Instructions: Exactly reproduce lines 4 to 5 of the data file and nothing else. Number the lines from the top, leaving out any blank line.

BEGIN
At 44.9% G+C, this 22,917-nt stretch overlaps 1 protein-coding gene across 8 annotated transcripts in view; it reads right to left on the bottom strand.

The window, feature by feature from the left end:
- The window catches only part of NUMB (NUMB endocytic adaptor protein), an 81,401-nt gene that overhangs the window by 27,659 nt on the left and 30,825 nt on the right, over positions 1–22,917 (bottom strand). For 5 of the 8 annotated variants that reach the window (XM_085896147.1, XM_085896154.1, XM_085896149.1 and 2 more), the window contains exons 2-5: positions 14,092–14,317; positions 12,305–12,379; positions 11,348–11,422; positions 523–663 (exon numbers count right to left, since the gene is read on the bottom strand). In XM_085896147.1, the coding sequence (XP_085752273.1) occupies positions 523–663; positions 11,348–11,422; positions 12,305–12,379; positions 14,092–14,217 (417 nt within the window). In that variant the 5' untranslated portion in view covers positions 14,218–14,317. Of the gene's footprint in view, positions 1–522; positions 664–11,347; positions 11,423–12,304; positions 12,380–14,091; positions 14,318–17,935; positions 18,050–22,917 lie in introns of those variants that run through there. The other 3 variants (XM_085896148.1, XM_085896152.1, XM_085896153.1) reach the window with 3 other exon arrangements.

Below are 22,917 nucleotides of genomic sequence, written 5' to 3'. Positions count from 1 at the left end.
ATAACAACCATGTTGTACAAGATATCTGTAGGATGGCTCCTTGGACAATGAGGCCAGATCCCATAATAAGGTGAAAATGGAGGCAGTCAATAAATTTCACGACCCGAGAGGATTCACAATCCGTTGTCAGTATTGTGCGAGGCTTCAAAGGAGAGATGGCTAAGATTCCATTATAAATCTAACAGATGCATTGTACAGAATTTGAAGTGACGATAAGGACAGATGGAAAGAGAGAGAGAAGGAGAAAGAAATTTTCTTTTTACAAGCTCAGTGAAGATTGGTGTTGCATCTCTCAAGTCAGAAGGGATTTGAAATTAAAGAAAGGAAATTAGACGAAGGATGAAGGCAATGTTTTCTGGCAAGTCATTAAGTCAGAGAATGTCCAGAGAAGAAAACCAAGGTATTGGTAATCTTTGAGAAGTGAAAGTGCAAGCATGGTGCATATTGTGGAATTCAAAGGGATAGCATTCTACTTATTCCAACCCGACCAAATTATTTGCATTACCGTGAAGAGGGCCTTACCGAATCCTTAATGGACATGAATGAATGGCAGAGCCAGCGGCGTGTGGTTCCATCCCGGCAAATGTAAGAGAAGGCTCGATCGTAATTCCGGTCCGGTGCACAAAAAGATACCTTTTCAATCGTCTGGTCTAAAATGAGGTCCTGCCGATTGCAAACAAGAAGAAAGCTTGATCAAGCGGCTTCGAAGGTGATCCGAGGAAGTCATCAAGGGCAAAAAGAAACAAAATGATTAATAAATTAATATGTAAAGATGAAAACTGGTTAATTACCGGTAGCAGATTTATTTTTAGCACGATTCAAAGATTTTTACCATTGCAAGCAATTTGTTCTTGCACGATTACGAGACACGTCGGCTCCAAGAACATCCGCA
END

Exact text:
Below are 22,917 nucleotides of genomic sequence, written 5' to 3'. Positions count from 1 at the left end.
ATAACAACCATGTTGTACAAGATATCTGTAGGATGGCTCCTTGGACAATGAGGCCAGATCCCATAATAAGGTGAAAATGGAGGCAGTCAATAAATTTCACGACCCGAGAGGATTCACAATCCGTTGTCAGTATTGTGCGAGGCTTCAAAGGAGAGATGGCTAAGATTCCATTATAAATCTAACAGATGCATTGTACAGAATTTGAAGTGACGATAAGGACAGATGGAAAGAGAGAGAGAAGGAGAAAGAAATTTTCTTTTTACAAGCTCAGTGAAGATTGGTGTTGCATCTCTCAAGTCAGAAGGGATTTGAAATTAAAGAAAGGAAATTAGACGAAGGATGAAGGCAATGTTTTCTGGCAAGTCATTAAGTCAGAGAATGTCCAGAGAAGAAAACCAAGGTATTGGTAATCTTTGAGAAGTGAAAGTGCAAGCATGGTGCATATTGTGGAATTCAAAGGGATAGCATTCTACTTATTCCAACCCGACCAAATTATTTGCATTACCGTGAAGAGGGCCTTACCGAATCCTTAATGGACATGAATGAATGGCAGAGCCAGCGGCGTGTGGTTCCATCCCGGCAAATGTAAGAGAAGGCTCGATCGTAATTCCGGTCCGGTGCACAAAAAGATACCTTTTCAATCGTCTGGTCTAAAATGAGGTCCTGCCGATTGCAAACAAGAAGAAAGCTTGATCAAGCGGCTTCGAAGGTGATCCGAGGAAGTCATCAAGGGCAAAAAGAAACAAAATGATTAATAAATTAATATGTAAAGATGAAAACTGGTTAATTACCGGTAGCAGATTTATTTTTAGCACGATTCAAAGATTTTTACCATTGCAAGCAATTTGTTCTTGCACGATTACGAGACACGTCGGCTCCAAGAACATCCGCA